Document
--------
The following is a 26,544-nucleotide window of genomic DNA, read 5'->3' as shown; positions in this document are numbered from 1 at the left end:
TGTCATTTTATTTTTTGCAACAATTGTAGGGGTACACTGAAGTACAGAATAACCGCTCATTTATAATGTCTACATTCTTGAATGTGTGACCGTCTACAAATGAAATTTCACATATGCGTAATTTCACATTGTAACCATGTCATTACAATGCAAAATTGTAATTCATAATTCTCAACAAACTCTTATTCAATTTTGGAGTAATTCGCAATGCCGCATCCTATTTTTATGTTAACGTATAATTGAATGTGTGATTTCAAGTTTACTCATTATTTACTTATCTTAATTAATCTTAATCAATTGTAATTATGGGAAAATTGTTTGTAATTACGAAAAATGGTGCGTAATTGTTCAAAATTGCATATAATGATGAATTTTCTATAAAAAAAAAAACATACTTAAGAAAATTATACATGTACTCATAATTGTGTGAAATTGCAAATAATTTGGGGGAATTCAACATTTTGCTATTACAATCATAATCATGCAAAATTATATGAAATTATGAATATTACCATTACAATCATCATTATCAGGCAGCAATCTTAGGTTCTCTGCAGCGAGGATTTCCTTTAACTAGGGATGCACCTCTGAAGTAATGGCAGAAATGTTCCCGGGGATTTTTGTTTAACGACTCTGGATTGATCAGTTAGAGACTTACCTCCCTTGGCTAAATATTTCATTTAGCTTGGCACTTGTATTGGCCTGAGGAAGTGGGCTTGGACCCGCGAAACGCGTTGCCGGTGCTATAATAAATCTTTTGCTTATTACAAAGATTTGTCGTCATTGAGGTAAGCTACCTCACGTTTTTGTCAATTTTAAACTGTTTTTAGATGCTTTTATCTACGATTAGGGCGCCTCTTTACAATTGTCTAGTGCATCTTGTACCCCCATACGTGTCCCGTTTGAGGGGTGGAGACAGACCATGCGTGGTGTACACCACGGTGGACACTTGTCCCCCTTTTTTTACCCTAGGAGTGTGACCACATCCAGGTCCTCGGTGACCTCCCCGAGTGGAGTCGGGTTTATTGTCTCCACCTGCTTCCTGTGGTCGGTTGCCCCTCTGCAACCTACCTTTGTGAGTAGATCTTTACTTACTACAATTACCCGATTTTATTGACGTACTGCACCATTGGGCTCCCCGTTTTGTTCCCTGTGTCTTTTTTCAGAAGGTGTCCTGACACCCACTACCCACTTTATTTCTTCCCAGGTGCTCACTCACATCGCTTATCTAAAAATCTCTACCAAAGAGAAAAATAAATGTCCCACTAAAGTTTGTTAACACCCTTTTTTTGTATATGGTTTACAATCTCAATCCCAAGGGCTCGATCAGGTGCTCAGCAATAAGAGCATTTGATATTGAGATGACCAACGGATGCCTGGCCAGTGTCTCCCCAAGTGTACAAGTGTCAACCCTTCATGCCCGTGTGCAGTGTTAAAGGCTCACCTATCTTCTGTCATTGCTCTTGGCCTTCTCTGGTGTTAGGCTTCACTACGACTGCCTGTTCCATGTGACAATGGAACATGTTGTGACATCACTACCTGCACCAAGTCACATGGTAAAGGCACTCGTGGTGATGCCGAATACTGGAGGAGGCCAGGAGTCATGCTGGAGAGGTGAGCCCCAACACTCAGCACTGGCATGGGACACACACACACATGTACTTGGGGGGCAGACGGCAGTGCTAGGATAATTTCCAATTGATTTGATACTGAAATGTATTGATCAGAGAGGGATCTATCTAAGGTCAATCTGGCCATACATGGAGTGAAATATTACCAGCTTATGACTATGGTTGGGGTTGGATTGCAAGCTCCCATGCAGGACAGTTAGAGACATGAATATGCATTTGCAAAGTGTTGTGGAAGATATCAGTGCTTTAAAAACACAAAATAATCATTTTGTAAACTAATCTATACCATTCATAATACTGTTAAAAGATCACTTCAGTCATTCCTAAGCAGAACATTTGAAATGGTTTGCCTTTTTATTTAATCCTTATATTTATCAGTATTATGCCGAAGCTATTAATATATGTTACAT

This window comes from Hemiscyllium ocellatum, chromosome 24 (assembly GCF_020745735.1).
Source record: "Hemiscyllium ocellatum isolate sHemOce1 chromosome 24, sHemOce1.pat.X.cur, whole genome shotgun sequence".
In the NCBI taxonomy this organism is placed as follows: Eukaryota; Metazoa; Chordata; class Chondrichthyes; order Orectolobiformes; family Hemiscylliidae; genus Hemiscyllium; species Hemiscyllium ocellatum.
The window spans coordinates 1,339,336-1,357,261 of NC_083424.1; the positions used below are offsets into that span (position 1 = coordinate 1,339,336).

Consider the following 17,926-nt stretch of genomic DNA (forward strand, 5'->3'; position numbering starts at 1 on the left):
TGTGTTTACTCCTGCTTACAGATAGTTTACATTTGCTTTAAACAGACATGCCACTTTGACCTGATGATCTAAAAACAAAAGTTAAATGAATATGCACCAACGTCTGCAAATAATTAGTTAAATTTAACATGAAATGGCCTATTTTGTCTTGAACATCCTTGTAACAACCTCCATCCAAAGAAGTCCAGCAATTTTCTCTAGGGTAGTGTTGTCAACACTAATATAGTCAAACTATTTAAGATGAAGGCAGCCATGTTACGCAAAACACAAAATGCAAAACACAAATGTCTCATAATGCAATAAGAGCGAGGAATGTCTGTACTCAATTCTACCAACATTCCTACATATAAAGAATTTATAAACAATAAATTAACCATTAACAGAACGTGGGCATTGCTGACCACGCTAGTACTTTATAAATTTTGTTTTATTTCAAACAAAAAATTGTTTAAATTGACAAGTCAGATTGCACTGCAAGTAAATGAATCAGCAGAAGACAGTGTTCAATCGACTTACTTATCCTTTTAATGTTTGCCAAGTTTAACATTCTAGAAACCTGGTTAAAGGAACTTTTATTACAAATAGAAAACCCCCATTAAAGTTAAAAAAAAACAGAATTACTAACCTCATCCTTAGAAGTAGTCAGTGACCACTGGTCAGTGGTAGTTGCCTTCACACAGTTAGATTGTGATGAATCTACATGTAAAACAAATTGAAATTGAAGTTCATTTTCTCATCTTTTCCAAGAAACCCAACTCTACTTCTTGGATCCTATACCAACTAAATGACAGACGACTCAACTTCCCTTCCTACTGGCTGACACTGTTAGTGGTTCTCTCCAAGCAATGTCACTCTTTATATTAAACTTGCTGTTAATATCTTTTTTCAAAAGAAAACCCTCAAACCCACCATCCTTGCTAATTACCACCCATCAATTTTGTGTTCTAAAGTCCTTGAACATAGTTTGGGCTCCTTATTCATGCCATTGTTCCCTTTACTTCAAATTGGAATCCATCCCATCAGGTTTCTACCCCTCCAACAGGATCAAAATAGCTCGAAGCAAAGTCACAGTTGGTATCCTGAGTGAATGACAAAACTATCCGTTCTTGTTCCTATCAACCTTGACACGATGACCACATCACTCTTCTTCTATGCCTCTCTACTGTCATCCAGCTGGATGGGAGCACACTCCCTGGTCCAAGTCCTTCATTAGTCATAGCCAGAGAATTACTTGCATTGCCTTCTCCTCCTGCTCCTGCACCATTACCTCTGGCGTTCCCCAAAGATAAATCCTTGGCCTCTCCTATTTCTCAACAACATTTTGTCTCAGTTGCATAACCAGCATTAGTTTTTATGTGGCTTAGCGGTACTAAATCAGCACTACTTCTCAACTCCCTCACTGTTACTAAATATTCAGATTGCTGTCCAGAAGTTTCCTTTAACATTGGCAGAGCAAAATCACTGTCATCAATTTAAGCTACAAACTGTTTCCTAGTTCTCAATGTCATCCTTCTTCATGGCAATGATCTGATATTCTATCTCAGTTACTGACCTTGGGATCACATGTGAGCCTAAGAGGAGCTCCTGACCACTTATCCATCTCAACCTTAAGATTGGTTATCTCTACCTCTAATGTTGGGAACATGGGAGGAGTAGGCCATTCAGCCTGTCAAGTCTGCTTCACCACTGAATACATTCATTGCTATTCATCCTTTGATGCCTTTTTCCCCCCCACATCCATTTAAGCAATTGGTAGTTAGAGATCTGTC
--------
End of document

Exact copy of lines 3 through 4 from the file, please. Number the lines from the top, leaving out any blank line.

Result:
This window comes from Hemiscyllium ocellatum, chromosome 24 (assembly GCF_020745735.1).
Source record: "Hemiscyllium ocellatum isolate sHemOce1 chromosome 24, sHemOce1.pat.X.cur, whole genome shotgun sequence".